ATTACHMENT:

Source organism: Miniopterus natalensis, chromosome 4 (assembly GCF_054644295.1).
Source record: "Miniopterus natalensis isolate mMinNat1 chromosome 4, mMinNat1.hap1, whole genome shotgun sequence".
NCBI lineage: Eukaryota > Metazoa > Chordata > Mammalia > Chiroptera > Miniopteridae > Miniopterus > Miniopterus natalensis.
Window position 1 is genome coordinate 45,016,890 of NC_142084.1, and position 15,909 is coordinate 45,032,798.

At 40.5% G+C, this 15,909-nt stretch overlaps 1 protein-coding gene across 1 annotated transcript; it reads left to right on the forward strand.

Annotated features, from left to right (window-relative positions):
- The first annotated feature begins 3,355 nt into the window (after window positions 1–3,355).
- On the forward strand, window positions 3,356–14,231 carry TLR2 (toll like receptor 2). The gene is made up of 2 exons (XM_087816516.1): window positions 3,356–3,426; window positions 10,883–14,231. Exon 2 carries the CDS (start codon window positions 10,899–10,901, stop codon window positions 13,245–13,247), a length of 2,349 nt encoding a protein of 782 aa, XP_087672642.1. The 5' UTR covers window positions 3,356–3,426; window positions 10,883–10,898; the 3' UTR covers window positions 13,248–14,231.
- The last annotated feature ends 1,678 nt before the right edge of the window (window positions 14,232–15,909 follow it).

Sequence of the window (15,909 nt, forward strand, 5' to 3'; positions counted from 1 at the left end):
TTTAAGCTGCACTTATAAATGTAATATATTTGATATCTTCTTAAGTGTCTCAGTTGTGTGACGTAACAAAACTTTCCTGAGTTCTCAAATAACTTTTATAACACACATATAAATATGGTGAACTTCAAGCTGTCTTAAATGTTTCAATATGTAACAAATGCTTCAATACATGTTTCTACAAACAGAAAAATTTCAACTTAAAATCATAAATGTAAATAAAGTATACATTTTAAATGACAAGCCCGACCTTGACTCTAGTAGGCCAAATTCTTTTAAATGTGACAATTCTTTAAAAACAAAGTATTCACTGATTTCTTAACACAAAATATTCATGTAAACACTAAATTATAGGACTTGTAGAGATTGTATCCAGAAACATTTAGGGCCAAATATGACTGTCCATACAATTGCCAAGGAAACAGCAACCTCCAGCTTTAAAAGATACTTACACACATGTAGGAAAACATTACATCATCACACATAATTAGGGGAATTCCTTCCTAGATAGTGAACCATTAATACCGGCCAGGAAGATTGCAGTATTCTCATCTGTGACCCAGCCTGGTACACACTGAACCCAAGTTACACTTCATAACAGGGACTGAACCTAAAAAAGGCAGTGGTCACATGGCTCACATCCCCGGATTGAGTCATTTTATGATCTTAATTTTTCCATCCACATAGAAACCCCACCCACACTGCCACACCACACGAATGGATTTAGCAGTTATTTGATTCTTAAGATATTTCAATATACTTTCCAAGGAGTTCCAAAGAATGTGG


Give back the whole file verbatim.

Source organism: Miniopterus natalensis, chromosome 4 (assembly GCF_054644295.1).
Source record: "Miniopterus natalensis isolate mMinNat1 chromosome 4, mMinNat1.hap1, whole genome shotgun sequence".
NCBI lineage: Eukaryota > Metazoa > Chordata > Mammalia > Chiroptera > Miniopteridae > Miniopterus > Miniopterus natalensis.
Window position 1 is genome coordinate 45,016,890 of NC_142084.1, and position 15,909 is coordinate 45,032,798.

At 40.5% G+C, this 15,909-nt stretch overlaps 1 protein-coding gene across 1 annotated transcript; it reads left to right on the forward strand.

Annotated features, from left to right (window-relative positions):
- The first annotated feature begins 3,355 nt into the window (after window positions 1–3,355).
- On the forward strand, window positions 3,356–14,231 carry TLR2 (toll like receptor 2). The gene is made up of 2 exons (XM_087816516.1): window positions 3,356–3,426; window positions 10,883–14,231. Exon 2 carries the CDS (start codon window positions 10,899–10,901, stop codon window positions 13,245–13,247), a length of 2,349 nt encoding a protein of 782 aa, XP_087672642.1. The 5' UTR covers window positions 3,356–3,426; window positions 10,883–10,898; the 3' UTR covers window positions 13,248–14,231.
- The last annotated feature ends 1,678 nt before the right edge of the window (window positions 14,232–15,909 follow it).

Sequence of the window (15,909 nt, forward strand, 5' to 3'; positions counted from 1 at the left end):
TTTAAGCTGCACTTATAAATGTAATATATTTGATATCTTCTTAAGTGTCTCAGTTGTGTGACGTAACAAAACTTTCCTGAGTTCTCAAATAACTTTTATAACACACATATAAATATGGTGAACTTCAAGCTGTCTTAAATGTTTCAATATGTAACAAATGCTTCAATACATGTTTCTACAAACAGAAAAATTTCAACTTAAAATCATAAATGTAAATAAAGTATACATTTTAAATGACAAGCCCGACCTTGACTCTAGTAGGCCAAATTCTTTTAAATGTGACAATTCTTTAAAAACAAAGTATTCACTGATTTCTTAACACAAAATATTCATGTAAACACTAAATTATAGGACTTGTAGAGATTGTATCCAGAAACATTTAGGGCCAAATATGACTGTCCATACAATTGCCAAGGAAACAGCAACCTCCAGCTTTAAAAGATACTTACACACATGTAGGAAAACATTACATCATCACACATAATTAGGGGAATTCCTTCCTAGATAGTGAACCATTAATACCGGCCAGGAAGATTGCAGTATTCTCATCTGTGACCCAGCCTGGTACACACTGAACCCAAGTTACACTTCATAACAGGGACTGAACCTAAAAAAGGCAGTGGTCACATGGCTCACATCCCCGGATTGAGTCATTTTATGATCTTAATTTTTCCATCCACATAGAAACCCCACCCACACTGCCACACCACACGAATGGATTTAGCAGTTATTTGATTCTTAAGATATTTCAATATACTTTCCAAGGAGTTCCAAAGAATGTGG